The lie I was told in the Emergency Room

On an average evening in our household, usually before some major event, one of our offspring could have either fallen and opened up their head or is bleeding profusely from some wound; in short, we make many trips to the emergency room.  But as our children get older, sometimes we aren’t even the ones who take them there.  The other night, we received a call that our 17 year old daughter, participating in an intense sports event, had been taken to the hospital. Thank G-d, she is fine and all is well, but this time we actually got to have an overnight from the whole thing.  And an interesting event occurred.

 

I am a health advocate, but this always becomes a bit tricky when it is a member of your own family.  However, I was not thrilled about the idea of my daughter having to stay overnight in the hospital and wasn’t sure if it were truly necessary, or if the hospital were just protecting itself, which has been known to happen. I wanted to discuss with the doctors, the option of her not staying, and returning the following morning for the follow up blood test.  Some doctors can have this discussion; others cannot.  I was told, quite clearly, that I could sign the form and discharge my daughter AMA (against medical advice), I had that choice, but then I should know that I would have to pay for all charges incurred (e.g. the ER visit, the hospitalization costs, which btw, totals several thousand shekels).

Now, just to be clear, this is a lie.   The 1996 Patient Rights Law clearly states that every patient must offer informed consent to any medical procedure and has the right to refuse any treatment as well.  This is unconditional and in no way connected to healthcare coverage.  I explained, a bit aggressively, to the doctor, that he was trying to manipulate my actions with a blatant lie and that this was truly horrifying.  He said that he was merely repeating what the hospital administration told him to say, that they had clarified was the truth. This was validated by another doctor in the ward.  The sad thing is I believe them.  I know that physicians work extremely hard and know medicine, but are often not versed in the details of medical bureaucracy, forms, etc…I was shocked to think, however, of the many people who may have been bullied into undergoing procedures at the end of the day because they were afraid that if not they would have to pay out of pocket for the care they had received prior.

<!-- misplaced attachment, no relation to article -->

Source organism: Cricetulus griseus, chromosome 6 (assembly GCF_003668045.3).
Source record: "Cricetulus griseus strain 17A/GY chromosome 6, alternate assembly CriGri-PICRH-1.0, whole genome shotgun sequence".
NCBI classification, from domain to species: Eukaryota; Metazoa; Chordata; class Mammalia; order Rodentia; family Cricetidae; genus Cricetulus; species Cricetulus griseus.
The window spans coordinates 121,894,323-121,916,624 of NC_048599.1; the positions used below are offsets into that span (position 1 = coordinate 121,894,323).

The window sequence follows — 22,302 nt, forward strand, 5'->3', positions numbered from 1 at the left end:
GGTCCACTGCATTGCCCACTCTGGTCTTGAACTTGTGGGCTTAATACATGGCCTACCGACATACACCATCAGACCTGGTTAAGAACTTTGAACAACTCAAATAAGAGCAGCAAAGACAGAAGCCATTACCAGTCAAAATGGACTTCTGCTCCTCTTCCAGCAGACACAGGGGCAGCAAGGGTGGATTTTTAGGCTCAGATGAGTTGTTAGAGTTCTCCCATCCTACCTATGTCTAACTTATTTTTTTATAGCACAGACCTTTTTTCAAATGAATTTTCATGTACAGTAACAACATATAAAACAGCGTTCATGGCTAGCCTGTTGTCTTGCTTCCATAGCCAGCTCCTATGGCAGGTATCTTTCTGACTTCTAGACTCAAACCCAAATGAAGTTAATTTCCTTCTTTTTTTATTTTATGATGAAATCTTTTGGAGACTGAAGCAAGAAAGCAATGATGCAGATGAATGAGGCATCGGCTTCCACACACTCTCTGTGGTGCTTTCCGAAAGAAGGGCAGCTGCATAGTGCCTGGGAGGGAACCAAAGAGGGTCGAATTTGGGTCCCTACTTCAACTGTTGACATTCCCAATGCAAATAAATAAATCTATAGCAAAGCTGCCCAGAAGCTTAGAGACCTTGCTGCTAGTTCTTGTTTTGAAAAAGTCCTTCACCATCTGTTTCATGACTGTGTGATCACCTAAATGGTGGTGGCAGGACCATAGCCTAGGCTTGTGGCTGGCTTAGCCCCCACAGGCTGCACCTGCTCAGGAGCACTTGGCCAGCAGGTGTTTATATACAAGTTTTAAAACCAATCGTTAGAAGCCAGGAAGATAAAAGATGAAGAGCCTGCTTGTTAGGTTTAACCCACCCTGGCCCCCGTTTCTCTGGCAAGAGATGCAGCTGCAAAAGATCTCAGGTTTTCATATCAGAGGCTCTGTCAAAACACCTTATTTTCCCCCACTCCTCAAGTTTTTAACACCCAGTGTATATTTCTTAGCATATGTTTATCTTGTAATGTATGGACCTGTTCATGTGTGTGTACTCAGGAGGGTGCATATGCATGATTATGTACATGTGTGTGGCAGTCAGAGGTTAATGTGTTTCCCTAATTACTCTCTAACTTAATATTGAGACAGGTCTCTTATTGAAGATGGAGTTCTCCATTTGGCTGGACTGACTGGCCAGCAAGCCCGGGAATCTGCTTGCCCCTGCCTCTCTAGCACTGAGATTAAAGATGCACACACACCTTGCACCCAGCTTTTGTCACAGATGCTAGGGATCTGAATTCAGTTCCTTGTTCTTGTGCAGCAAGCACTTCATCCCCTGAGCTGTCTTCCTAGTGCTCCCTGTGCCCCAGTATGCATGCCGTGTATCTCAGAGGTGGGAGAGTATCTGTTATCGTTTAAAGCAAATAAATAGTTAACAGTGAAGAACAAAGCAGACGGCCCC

In the end, we decided to stay, not because of the misinformation we were fed, but because it was the best thing for our daughter.

We have an incredible medical establishment here in Israel, and I feel blessed that my family and I can receive such good care if needed,  but it is completely acceptable to question the necessity of medical procedures, physician decisions and claims that the services you would like to receive “won’t be covered”.

Everyone is entitled to a second opinion, time to think about a medical decision, and the right to appeal a claim.  That’s the law.

2 thoughts on “The lie I was told in the Emergency Room”

  1. Thank you for sharing , Aviva. It was a truly valuable information; good to know. I hope your daughter is all better by now, refuah shlemah!

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